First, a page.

When you’re looking for work, you’ve got to prepare yourself for insults to your intelligence. Whether it’s four reminders of how to dress for an interview, the type of e-mail address to place on your resume (“No cute/joke/interesting addresses, please.”), to turns of (useless) phrases such as “Good luck,” “Best wishes,” and “Good luck with your job search.” YOU’RE UNEMPLOYED! I THINK GOOD LUCK AND BEST WISHES HAVE GONE THE WAY OF YOUR JOB…THERE’S NO GOOD LUCK AND BEST WISHES!!!!!
Ahem, now that that’s out of the way…
I woke up this morning to insults–open an e-mail (from the ever popular Careerealism) that states I should cut down on my spending now that I’m unemployed.
No! (shocked voice)
I had no idea I should cut down on ANYTHING whilst looking for work. And here I was, planning to catch the bus to head down to the Career Center. Well, now I know I should WALK those 8 miles. I would buy a bike, but I can’t buy anything, being unemployed and all. I should also cut out any creature comforts, such as that gym membership, those Sennheiser headphones (the $1,000 pair I had my eye on), that Technics turntable (a mere $600!) and a plasma TV.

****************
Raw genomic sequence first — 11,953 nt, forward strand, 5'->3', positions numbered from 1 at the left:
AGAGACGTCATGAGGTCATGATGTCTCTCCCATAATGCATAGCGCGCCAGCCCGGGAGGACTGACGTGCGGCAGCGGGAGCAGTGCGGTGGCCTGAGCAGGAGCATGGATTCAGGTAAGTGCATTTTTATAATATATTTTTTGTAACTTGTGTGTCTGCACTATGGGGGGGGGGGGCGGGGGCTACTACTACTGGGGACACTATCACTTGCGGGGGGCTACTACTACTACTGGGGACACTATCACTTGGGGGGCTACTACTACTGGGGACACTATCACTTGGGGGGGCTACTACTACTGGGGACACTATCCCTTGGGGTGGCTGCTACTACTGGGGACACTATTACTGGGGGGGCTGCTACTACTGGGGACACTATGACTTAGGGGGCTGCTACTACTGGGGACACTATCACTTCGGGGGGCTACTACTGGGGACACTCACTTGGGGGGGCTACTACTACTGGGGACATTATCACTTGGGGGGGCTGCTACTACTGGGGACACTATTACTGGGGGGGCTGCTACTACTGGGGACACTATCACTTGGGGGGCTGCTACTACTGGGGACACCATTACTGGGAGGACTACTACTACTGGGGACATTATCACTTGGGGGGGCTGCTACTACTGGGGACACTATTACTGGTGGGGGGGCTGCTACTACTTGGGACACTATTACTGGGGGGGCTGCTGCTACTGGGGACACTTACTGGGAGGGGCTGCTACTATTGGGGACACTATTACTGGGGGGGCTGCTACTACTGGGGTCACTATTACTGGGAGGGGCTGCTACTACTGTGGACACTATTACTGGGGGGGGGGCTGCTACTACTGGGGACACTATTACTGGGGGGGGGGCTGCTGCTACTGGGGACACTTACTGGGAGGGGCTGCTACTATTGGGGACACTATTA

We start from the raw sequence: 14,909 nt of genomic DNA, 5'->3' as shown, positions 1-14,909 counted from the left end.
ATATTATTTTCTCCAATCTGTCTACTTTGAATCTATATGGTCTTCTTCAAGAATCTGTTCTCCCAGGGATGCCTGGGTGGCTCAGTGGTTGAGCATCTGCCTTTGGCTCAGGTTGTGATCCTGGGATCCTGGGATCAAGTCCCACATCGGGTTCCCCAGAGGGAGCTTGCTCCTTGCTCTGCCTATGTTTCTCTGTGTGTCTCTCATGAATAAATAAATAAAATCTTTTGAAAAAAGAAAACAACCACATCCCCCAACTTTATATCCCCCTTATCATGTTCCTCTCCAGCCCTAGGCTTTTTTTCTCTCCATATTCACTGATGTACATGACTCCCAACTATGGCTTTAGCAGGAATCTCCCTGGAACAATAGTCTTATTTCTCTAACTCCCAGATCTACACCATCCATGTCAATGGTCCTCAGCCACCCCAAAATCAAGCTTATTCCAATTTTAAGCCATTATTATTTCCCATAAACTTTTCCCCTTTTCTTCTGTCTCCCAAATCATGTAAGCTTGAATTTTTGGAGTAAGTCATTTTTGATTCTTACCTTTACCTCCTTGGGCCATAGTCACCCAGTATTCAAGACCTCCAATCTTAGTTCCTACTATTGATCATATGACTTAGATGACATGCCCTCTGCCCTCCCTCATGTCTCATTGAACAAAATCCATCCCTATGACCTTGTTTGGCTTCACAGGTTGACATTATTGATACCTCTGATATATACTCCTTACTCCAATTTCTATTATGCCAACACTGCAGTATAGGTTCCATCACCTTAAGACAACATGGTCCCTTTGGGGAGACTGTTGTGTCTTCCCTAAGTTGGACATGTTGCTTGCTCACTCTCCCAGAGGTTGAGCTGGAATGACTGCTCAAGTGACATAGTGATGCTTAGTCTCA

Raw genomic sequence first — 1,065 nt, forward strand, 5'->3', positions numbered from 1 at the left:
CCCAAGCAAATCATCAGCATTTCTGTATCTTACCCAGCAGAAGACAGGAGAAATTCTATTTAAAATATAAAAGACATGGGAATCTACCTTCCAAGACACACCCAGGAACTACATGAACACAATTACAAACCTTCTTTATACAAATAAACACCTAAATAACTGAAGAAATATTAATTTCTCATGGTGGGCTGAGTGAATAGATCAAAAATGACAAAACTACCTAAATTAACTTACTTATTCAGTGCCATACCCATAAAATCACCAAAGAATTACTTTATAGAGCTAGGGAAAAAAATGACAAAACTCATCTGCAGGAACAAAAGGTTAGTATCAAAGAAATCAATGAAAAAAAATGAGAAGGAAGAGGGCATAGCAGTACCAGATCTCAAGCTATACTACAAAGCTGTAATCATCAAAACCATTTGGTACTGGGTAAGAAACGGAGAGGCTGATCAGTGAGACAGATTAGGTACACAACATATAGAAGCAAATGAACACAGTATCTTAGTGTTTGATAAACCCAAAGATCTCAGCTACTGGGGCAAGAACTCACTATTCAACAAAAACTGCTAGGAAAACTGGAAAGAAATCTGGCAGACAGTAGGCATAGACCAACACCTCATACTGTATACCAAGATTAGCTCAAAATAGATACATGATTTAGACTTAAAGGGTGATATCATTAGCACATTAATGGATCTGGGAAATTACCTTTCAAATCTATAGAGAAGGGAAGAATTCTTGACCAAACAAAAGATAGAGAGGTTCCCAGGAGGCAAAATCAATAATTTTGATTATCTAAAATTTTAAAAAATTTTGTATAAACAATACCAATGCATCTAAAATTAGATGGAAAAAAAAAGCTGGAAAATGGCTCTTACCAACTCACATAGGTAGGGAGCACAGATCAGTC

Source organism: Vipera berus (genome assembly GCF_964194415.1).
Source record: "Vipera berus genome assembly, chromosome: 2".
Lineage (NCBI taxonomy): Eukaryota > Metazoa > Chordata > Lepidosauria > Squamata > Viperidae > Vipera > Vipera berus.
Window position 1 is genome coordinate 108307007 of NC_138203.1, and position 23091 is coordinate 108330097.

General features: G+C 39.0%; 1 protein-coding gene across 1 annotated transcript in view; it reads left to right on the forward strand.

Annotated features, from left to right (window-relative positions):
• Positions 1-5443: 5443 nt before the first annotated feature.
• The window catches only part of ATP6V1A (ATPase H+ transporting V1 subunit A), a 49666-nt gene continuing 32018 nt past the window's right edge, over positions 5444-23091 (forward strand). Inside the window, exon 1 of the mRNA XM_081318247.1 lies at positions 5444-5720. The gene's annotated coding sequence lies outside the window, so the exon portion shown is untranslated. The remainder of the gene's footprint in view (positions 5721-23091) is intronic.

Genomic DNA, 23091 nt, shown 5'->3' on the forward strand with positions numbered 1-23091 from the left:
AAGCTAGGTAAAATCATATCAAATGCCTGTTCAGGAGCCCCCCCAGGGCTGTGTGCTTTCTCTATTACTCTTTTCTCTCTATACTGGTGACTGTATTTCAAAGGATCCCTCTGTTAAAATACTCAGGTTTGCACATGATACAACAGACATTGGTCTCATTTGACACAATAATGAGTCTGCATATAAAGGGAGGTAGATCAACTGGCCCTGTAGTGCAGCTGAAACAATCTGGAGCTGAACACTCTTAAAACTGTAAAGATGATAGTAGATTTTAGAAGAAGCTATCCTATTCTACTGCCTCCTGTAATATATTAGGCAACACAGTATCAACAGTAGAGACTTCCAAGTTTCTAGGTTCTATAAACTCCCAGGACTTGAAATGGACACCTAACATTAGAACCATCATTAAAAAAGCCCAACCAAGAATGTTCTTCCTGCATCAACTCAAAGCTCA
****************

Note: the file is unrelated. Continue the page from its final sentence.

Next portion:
(Excuse me while I roll my eyes.)
Far be it for me to assume anything (we know where that’ll get you!) but I would like to think that if you’re unemployed and making significantly less money, you might just do these things already. I don’t know–apparently people like spending money they don’t have during times of economic “recovery.”
Look, people feel crappy enough looking for work, and insulting their intelligence is not going to help. If anything, they’ll spend MORE (as in more for alcohol, etc., to drown their sorrows). Don’t insult the unemployed/underemployed–we feel crappy enough as it is.